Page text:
• You’ve started pointing a lot, especially when you want something.  You point and grunt, sometimes saying “a-Da” over and over
  • You can point out Roxy and Dad, but have no clue who Mom is when asked
  • You can point out noses and mouths - just not your own.
  • You love to clap, always when we ask you to, but sometimes when you are just proud of yourself.

  • You were sick again this month (stupid school!), waking up with eyes crusted so badly you couldn't open them.  Turns out, you had a double ear infection.  You never pulled at your ears, so I had no idea.  You were pretty sick for a few days, but got better shortly.  However, we are still dealing with the fussiness and off-schedule-ness of post sickness.  You are quite the whiner!

  • You’re teething too (top eye teeth, making #13 and #14 in there), which doesn't help.  Our happy baby has become a fussy, cranky, screaming mess.  You hate to be put down or have your diaper changed or be put in your car seat (you name it).  I know it’s just a phase, but I want my happy girl back!
  • My amazing eater has turned into a somewhat picky eater.  You love strawberries one day, then the next you won’t touch them.  You used to eat mostly veggies, now I have to convince you to do so.  You do eat a lot of what we eat too, though. 

  • You have definitely thinned out, but you are still a thick girl at 26 pounds!  I can’t find any jeans that actually fit over your thighs and aren't a foot too long.  Leggings, it is!  (or no pants, usually)

  • You seem to love school.  The teachers say you have a great time and you only get fussy if you get a little sleepy.  I’m glad you get to interact with other kids!
  • We are bottle-free!!  I found a transitional sippy that you would actually drink milk out of, and within just a day or so, we were done with bottles with little effort.  Hooray!

  • Your morning nap is waning.  It only lasts about an hour now.  I miss that two hour nap!!!  So now you sleep about 7:30 pm– 7 am, with a one hour nap from 9-10 am and a two hour nap from 1-3 pm.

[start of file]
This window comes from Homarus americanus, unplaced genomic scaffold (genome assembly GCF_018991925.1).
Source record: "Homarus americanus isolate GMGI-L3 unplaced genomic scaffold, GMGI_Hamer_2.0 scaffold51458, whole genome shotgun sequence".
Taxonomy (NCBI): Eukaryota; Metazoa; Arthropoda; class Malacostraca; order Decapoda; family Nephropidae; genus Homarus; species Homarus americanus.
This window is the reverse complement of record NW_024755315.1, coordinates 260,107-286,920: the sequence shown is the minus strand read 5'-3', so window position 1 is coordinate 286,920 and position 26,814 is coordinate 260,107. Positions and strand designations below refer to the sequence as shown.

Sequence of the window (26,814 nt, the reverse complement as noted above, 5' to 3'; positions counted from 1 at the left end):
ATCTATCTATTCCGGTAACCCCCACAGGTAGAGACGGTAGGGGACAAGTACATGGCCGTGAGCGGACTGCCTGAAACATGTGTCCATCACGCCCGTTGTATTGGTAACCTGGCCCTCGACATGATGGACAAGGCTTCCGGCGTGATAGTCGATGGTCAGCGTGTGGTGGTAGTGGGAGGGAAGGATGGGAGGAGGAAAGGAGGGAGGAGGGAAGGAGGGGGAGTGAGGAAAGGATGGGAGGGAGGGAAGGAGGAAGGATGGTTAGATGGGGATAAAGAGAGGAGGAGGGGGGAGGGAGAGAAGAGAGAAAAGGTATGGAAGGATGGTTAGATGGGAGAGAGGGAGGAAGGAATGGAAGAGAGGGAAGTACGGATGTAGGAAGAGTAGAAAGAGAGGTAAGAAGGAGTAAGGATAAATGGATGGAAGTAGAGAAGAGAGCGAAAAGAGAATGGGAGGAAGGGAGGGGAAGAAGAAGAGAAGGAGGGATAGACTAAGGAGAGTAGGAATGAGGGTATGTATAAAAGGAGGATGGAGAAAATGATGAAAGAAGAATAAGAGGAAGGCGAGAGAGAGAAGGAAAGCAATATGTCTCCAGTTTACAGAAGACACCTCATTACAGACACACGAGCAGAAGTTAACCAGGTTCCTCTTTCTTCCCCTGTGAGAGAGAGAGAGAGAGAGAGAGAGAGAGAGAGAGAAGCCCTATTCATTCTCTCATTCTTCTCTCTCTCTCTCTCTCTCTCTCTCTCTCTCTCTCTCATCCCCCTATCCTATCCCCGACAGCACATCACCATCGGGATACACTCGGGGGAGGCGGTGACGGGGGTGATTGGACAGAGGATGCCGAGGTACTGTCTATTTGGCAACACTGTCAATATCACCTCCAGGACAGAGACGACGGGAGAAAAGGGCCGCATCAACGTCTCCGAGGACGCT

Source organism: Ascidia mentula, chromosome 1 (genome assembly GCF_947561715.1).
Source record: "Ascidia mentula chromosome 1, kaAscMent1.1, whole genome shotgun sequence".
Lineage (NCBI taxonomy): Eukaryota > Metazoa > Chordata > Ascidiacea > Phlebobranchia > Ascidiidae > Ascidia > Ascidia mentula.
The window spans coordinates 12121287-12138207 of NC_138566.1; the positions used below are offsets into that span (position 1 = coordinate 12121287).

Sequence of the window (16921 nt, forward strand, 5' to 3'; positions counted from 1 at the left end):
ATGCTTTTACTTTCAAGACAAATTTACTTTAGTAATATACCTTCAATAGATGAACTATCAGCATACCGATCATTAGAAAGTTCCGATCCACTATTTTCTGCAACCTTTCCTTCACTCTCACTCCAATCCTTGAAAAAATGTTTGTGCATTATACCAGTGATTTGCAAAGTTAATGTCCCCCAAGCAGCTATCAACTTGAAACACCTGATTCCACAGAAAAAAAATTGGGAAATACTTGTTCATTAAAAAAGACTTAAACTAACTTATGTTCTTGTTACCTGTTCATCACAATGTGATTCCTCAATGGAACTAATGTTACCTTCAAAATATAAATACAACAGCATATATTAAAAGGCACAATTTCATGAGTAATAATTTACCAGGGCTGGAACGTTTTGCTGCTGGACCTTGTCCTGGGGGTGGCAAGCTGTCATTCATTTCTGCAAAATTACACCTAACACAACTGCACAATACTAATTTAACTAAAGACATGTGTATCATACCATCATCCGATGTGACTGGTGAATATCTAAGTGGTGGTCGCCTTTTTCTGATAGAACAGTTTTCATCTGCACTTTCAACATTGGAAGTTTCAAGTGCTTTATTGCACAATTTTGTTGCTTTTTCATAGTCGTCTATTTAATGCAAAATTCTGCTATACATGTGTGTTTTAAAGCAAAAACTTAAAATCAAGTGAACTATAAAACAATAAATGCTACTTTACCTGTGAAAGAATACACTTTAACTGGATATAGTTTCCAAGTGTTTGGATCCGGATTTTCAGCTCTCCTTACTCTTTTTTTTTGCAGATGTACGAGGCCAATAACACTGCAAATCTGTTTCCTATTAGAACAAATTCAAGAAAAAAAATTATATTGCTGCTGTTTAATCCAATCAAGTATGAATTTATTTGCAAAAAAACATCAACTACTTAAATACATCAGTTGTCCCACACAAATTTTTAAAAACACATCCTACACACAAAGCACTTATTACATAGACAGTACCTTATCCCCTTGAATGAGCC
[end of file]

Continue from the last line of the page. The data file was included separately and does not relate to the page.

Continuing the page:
• One of my favorite things about the stage you are currently in is your curiosity.  You find the tiniest things on the floor and examine them.  You will push a door closed and open over and over again to watch how it works.  You bang things together to hear the loud noise.  You love to rip up paper or magazines.  You will even pick up many things now and just study them instead of eating them.  You still love to chew on shoes though, which I think you picked up from Roxy...

  • You love to stand at the storm door and watch the world go by.
  • You will clap to “If You’re Harper and You Know It” and you attempt some hand movement when I sing “Itsy Bitsy Spider"
  • You are my perfect little girl, even in these rough patches!

Monday, October 7, 2013

Whole30: Part II

As promised in my last post, here's Part II about our Whole30 experience.  If you are interested in my long-winded recap of our great experience, read it here.

Fair warning, all of these food pictures were taken on my phone, initially just to send to my mom to show her what types of stuff we were eating, since she eats this way often too.  Then I realized I could use them on ze blog.  Either way, they are terrible and not completely representative of what we ate.  But I'm sharing them anyway.

(Also, apparently, as I write this, it's become a how-to type of thing... sorry for the presumption... it's just coming out that way)

As I said before, the Whole30 takes a lot of planning in order for you to be successful.  You must have healthy foods ready to go ahead of time, always prepped, if not cooked, since convenience is sometimes required.  We always cooked our sweet potatoes for breakfast the night before, as well as our protein for lunch, as Tony needed to be able to pack it in the morning.  Planning is key

I used these templates for meal planning.  I got really excited about it the first week, then I slacked to doing it only a day or two at a time.  Longer term is always better, but it just didn't always happen.  A few times, we really struggled to come up with food in a timely fashion or with limited groceries.  But we never deviated, even in those pinches.

I also found that we were really creative at the beginning, trying new recipes and mixing up our veggie selection.  As we got into it, we started to rely on the same staples.  This wasn't bad, but I'm looking forward to continuing to try out new recipes now that there's not so much pressure.

What I loved about the Whole30 is you eat as much as it takes to fill you up.  There are guidelines, but if you are hungry, you eat.  You don't watch calories or fat or anything like that.  Ingredients are truly the only thing we care about now.  Fat makes food taste good, and when the right kinds of fat are used, it leads to a healthier you!  (mmm ghee)

Here's my rundown.

What You Eat
- Protein, Veggies, Fruit, Healthy Fats.  There's actually a shopping list online that helped us navigate the best choices.  We bought a ton of meat.  We bought a ton of veggies.  We ate our weight in coconut-based foods and avocados.  We went to the grocery store probably 3-4 times a week, since certain things, like romaine lettuce, are things you only want to buy every few days.  Plus, we would fill our fridge and then eat it all!  We used to see veggies die a slow death in our fridge.  Now, we can't keep it stocked!